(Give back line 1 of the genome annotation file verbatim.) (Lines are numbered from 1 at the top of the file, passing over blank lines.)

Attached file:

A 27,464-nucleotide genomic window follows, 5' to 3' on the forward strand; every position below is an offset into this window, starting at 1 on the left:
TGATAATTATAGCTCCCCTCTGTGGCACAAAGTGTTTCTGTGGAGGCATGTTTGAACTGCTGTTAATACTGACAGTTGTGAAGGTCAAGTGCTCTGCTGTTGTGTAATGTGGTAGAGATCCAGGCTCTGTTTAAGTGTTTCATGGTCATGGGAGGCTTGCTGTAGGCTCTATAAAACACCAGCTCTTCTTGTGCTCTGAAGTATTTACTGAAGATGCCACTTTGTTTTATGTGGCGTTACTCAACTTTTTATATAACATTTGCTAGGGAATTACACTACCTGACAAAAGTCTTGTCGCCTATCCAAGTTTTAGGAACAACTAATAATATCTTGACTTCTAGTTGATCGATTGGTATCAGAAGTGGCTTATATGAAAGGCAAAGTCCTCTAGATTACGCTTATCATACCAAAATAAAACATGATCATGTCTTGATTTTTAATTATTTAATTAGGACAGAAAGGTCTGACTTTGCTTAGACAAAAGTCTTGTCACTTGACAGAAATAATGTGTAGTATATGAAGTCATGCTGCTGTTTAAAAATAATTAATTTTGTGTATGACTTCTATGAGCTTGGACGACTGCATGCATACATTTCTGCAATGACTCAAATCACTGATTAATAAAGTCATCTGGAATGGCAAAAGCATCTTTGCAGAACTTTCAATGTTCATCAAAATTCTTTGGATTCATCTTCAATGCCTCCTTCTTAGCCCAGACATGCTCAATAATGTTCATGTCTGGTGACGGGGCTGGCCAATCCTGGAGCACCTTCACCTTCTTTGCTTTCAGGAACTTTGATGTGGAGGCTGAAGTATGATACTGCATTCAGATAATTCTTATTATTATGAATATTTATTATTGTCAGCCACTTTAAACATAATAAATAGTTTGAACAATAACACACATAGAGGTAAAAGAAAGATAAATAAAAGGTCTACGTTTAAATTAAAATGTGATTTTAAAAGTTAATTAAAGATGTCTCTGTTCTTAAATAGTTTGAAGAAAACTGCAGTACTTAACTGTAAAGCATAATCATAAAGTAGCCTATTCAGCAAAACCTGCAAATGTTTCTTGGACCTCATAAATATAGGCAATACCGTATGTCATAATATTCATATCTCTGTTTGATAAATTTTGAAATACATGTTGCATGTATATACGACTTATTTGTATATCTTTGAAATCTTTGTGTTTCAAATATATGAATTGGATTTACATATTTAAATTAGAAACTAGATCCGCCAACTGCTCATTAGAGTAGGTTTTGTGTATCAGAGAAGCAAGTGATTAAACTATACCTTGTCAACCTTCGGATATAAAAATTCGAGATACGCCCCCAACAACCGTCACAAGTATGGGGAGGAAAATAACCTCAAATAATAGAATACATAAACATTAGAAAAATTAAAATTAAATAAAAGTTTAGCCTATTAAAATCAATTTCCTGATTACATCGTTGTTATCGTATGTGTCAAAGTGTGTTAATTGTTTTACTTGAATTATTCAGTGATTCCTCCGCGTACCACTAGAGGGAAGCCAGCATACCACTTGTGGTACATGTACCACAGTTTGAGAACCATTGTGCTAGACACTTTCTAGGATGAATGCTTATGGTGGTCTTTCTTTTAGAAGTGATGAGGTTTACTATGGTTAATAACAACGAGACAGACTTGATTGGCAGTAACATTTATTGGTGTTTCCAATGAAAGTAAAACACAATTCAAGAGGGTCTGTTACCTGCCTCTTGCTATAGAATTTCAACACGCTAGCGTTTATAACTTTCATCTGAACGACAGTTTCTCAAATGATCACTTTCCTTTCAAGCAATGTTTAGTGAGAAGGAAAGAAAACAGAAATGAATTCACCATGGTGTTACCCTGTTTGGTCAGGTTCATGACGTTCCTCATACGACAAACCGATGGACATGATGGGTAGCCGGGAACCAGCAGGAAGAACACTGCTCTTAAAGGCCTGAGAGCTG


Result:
A 27,464-nucleotide genomic window follows, 5' to 3' on the forward strand; every position below is an offset into this window, starting at 1 on the left: